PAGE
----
Eventually I used script to capture output from a vim session to see what it used. It used <ESC>[38;5;Nm to set color N, and <ESC>[m to reset to the default color. This more or less agreed Wikipedia's ANSI escape code page, which says <ESC>[38;5; does "Set xterm-256 text coloor" with a note "Dubious - discuss". The discussion says this isn't very standard. That page also mentions the simpler sequence <ESC>[0;Nm to set the first 8 colors.

Okay, so why not write a script that shows both? Like this:

#! /usr/bin/env python

# Display the colors available in a terminal.

print "16-color mode:"
for color in range(0, 16) :
    for i in range(0, 3) :
        print "\033[0;%sm%02s\033[m" % (str(color + 30), str(color)),
    print

# Programs like ls and vim use the first 16 colors of the 256-color palette.
print "256-color mode:"
for color in range(0, 256) :
    for i in range(0, 3) :
        print "\033[38;5;%sm%03s\033[m" % (str(color), str(color)),
    print

Voilà! That shows the 8 colors I needed to see what vim and ls were doing, plus a lovely rainbow of other possible colors in case I ever want to do any serious ASCII graphics in my terminal.

Changing the X resources

The next step was to change the X resources. I started by looking for where the current resources were set, and found them in /etc/X11/app-defaults/XTerm-color:

$ grep color /etc/X11/app-defaults/XTerm-color
irrelevant stuff snipped
*VT100*color0: black
*VT100*color1: red3
*VT100*color2: green3
*VT100*color3: yellow3
*VT100*color4: blue2
*VT100*color5: magenta3
*VT100*color6: cyan3
*VT100*color7: gray90
*VT100*color8: gray50
*VT100*color9: red
*VT100*color10: green
*VT100*color11: yellow
*VT100*color12: rgb:5c/5c/ff
*VT100*color13: magenta
*VT100*color14: cyan
*VT100*color15: white
! Disclaimer: there are no standard colors used in terminal emulation.
! The choice for color4 and color12 is a tradeoff between contrast, depending
! on whether they are used for text or backgrounds.  Note that either color4 or
! color12 would be used for text, while only color4 would be used for a
! Originally color4/color12 were set to the names blue3/blue
!*VT100*color4: blue3
!*VT100*color12: blue
!*VT100*color4: DodgerBlue1
!*VT100*color12: SteelBlue1

So all I needed to do was take the ones that don't show up well -- yellow, green and so forth -- and change them to colors that work better, choosing from the color names in /etc/X11/rgb.txt or my own RGB values. So I added lines like this to my ~/.Xdefaults:

!! color2 was green3
*VT100*color2: green4
!! color8 was gray50
*VT100*color8: gray30
!! color10 was green
*VT100*color10: rgb:00/aa/00
!! color11 was yellow
*VT100*color11: dark orange
!! color14 was cyan
*VT100*color14: dark cyan
... and so on.

Now I can share accounts, and I no longer have to curse at those default ls and vim settings!

Update: Tip from Mikachu: ctlseqs.txt is an excellent reference on terminal control sequences.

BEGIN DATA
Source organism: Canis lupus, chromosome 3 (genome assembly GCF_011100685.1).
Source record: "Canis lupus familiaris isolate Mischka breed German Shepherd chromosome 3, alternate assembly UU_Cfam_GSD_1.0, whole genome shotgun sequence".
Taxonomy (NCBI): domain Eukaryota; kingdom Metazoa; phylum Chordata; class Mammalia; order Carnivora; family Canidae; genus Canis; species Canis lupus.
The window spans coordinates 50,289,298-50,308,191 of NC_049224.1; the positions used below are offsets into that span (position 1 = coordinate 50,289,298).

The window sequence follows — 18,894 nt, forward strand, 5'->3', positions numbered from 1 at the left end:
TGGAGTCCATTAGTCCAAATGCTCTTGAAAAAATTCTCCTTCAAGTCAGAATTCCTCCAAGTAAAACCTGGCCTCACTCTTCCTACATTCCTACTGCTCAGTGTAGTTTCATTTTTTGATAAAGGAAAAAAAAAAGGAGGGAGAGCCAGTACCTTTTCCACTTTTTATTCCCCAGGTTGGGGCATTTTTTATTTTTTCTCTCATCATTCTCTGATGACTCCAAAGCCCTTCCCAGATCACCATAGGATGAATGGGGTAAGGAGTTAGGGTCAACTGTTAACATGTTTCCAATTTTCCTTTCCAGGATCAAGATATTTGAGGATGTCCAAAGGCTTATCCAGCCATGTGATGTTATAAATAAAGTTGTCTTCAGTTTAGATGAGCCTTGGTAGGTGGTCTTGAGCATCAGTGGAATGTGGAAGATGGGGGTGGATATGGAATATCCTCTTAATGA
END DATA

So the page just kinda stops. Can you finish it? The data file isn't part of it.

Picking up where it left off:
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[ 09:56 Jan 18, 2011    More linux | permalink to this entry | comments ]

Thu, 13 Jan 2011

Article: Arch Linux

My latest article on Linux Planet is a review of Arch Linux.

I've been quite favorably impressed with Arch. It's a good, solid, straightforward distro that's very well suited to folks who like to administer their systems via the command-line -- or who want to learn how to do that.

I've been running it on my laptop for a few months, because it has excellent performance, without a lot of the bloatware you see in a lot of other distros, and it boots fast.

The only real problem I've had involves fonts. I see nasty font artifacts -- sometimes subtle, a line or a few pixels missing from certain letters -- but sometimes severe, as in this screenshot or this one. In the article I talk about some solutions I've found that make the problems less bad, but I haven't found any way to make them go away entirely.

Unfortunately, since the font problems are worst inside browsers and I use my laptop for presentations at conferences, this may eventually drive me off Arch. I hope not -- I hope I can find a solution -- because otherwise, Arch has been nothing short of a pleasure.

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[ 19:36 Jan 13, 2011    More writing | permalink to this entry | comments ]

Tue, 04 Jan 2011

Fontasia v 0.5

[Fontasia, a font viewer and categorizer] I had a nice relaxing holiday season. A little too relaxing -- I didn't get much hacking done, and spent more time fighting with things that didn't work than making progress fixing things.

But I did spend quite a bit of time with my laptop, currently running Arch Linux, trying to get the fonts to work as well as they do in Ubuntu. I don't have a definite solution yet to my Arch font issues, but all the fiddling with fonts did lead me to realize that I needed an easier way to preview specific fonts in bold.

So I added Bold and Italic buttons to fontasia, and called it Fontasia 0.5. I'm finding it quite handy for previewing all my fixed-width fonts while trying to find one emacs can display.

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[ 22:00 Jan 04, 2011    More programming | permalink to this entry | comments ]